Carbon disulfide is a colorless volatile liquid with the formula CS2. The compound is used frequently as a building block in organic chemistry as well as an industrial and chemical non-polar solvent. It has an "ether-like" odor, but commercial samples are typically contaminated with foul-smelling impurities.
3D model (JSmol)
CompTox Dashboard (EPA)
|Molar mass||76.13 g·mol−1|
|Density||1.539 g/cm3 (−186°C)|
1.2927 g/cm3 (0 °C)
1.266 g/cm3 (25 °C)
|Melting point||−111.61 °C (−168.90 °F; 161.54 K)|
|Boiling point||46.24 °C (115.23 °F; 319.39 K)|
|2.58 g/L (0 °C)|
2.39 g/L (10 °C)
2.17 g/L (20 °C)
0.14 g/L (50 °C)
|Solubility||Soluble in alcohol, ether, benzene, oil, CHCl3, CCl4|
|Solubility in formic acid||4.66 g/100 g|
|Solubility in dimethyl sulfoxide||45 g/100 g (20.3 °C)|
|Vapor pressure||48.1 kPa (25 °C)|
82.4 kPa (40 °C)
Refractive index (nD)
|Viscosity||0.436 cP (0 °C)|
0.363 cP (20 °C)
|0 D (20 °C)|
Heat capacity (C)
Std enthalpy of
Gibbs free energy (ΔfG˚)
Std enthalpy of
|Safety data sheet||See: data page|
|GHS Signal word||Danger|
|H225, H315, H319, H361, H372|
|P210, P281, P305+351+338, P314|
|Inhalation hazard||Irritant; toxic|
|NFPA 704 (fire diamond)|
|Flash point||−43 °C (−45 °F; 230 K)|
|102 °C (216 °F; 375 K)|
|Lethal dose or concentration (LD, LC):|
LD50 (median dose)
|3188 mg/kg (rat, oral)|
LC50 (median concentration)
|>1670 ppm (rat, 1 h)|
15500 ppm (rat, 1 h)
3000 ppm (rat, 4 h)
3500 ppm (rat, 4 h)
7911 ppm (rat, 2 h)
3165 ppm (mouse, 2 h)
LCLo (lowest published)
|4000 ppm (human, 30 min)|
|NIOSH (US health exposure limits):|
|TWA 20 ppm C 30 ppm 100 ppm (30-minute maximum peak)|
|TWA 1 ppm (3 mg/m3) ST 10 ppm (30 mg/m3) [skin]|
IDLH (Immediate danger)
|Supplementary data page|
|Refractive index (n),|
Dielectric constant (εr), etc.
|UV, IR, NMR, MS|
Except where otherwise noted, data are given for materials in their standard state (at 25 °C [77 °F], 100 kPa).
Occurrence, manufacture, properties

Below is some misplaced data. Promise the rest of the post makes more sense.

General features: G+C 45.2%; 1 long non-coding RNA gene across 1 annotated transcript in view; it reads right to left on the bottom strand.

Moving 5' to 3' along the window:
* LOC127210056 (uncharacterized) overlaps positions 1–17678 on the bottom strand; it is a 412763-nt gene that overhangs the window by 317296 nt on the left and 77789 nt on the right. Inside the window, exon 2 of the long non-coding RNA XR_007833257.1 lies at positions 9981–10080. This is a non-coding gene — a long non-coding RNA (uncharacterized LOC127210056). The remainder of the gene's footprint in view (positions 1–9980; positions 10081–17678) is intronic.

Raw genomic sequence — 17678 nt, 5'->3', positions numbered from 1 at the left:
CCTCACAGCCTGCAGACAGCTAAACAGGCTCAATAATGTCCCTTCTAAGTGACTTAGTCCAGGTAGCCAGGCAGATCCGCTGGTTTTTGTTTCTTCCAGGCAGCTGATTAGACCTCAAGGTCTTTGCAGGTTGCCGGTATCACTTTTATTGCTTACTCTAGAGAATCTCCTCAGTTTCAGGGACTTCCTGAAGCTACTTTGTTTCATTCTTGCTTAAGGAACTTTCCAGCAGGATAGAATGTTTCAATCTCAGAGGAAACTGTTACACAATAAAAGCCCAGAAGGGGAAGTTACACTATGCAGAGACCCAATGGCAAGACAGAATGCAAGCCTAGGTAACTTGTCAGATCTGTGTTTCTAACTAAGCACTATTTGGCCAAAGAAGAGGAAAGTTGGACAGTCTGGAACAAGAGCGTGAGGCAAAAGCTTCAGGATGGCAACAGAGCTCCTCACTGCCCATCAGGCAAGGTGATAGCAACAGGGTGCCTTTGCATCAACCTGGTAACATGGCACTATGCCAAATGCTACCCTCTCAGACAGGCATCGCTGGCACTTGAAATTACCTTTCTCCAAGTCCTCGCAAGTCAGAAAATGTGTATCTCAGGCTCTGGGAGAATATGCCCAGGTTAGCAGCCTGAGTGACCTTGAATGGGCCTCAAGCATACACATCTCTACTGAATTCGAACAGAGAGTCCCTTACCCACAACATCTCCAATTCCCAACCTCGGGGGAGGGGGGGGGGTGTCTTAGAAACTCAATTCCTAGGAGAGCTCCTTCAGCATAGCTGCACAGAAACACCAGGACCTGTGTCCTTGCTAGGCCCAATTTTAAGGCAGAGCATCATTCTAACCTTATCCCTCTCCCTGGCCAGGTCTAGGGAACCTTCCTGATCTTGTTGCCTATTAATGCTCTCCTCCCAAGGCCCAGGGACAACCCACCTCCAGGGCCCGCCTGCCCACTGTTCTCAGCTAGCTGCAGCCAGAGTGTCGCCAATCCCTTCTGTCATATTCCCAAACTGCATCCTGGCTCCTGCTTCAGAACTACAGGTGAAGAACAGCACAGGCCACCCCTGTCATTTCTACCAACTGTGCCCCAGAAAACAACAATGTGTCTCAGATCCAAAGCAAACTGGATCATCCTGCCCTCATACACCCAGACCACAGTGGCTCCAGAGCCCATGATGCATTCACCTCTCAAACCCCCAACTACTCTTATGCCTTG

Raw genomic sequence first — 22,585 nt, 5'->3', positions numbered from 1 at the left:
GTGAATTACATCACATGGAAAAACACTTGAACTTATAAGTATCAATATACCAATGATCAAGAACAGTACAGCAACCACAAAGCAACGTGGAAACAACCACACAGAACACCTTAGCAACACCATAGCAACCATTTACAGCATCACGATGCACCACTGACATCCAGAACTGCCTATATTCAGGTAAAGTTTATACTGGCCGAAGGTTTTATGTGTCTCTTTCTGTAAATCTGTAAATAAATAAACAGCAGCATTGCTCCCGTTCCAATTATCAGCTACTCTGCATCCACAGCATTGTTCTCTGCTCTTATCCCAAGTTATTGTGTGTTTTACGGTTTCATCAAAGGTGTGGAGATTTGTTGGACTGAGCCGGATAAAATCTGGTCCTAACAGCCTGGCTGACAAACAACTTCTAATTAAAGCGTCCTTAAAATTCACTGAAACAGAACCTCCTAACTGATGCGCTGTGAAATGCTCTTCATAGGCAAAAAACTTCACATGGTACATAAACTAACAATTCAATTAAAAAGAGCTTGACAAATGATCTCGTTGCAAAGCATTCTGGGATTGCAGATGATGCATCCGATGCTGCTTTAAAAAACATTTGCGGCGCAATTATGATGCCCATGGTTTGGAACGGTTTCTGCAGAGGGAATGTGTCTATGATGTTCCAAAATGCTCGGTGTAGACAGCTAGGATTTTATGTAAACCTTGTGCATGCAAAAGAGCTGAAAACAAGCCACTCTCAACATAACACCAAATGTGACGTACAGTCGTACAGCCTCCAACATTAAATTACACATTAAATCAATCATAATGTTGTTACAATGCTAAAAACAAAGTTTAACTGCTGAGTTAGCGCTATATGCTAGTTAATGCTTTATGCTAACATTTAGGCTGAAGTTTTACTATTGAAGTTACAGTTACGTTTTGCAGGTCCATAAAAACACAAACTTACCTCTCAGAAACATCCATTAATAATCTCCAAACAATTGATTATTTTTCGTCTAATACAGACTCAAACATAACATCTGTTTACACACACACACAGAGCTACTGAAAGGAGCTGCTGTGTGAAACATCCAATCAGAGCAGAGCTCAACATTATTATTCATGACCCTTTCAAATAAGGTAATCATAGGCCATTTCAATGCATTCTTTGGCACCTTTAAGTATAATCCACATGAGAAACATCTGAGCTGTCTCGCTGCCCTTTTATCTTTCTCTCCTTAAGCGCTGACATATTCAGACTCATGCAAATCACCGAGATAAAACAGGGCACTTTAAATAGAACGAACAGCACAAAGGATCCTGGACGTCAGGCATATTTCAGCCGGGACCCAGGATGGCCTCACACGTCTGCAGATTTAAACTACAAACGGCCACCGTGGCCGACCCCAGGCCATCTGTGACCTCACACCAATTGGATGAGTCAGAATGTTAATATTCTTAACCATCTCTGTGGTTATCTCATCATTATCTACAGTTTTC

- C + 2S → CS2
- 2 CH4 + S8 → 2 CS2 + 4 H2S
The reaction is analogous to the combustion of methane.
Global production/consumption of carbon disulfide is approximately one million tonnes, with China consuming 49%, followed by India at 13%, mostly for the production of rayon fiber. United States production in 2007 was 56,000 tonnes.
CS2 is highly flammable:
- CS2 + 3 O2 → CO2 + 2 SO2
It is isoelectronic with carbon dioxide but it is more reactive toward nucleophiles and more easily reduced. These differences in reactivity can be attributed to the weaker π donor-ability of the sulfido centers, which renders the carbon more electrophilic. Amines afford dithiocarbamates:
- 2 R2NH + CS2 → [R2NH2+][R2NCS2−]
- RONa + CS2 → [Na+][ROCS2−]
This reaction is the basis of the manufacture of regenerated cellulose, the main ingredient of viscose, rayon and cellophane. Both xanthates and the related thioxanthates (derived from treatment of CS2 with sodium thiolates) are used as flotation agents in mineral processing.
Sodium sulfide affords trithiocarbonate:
- Na2S + CS2 → [Na+]2[CS32−]
Carbon disulfide does not hydrolyze readily, although the process is catalyzed by an enzyme carbon disulfide hydrolase.
- 4 Na + 4 CS2 → Na2C3S5 + Na2CS3
This conversion proceeds via the intermediacy of thiophosgene, CSCl2.
CS2 polymerizes upon photolysis or under high pressure to give an insoluble material called "Bridgman's black", named after the discoverer of the polymer, Percy Williams Bridgman. Trithiocarbonate (-S-C(S)-S-) linkages comprise, in part, the backbone of the polymer, which is a semiconductor.
It is also a valued intermediate in chemical synthesis of carbon tetrachloride. It is widely used in the synthesis of organosulfur compounds such as metam sodium, xanthates, dithiocarbamates, which are used in extractive metallurgy and rubber chemistry.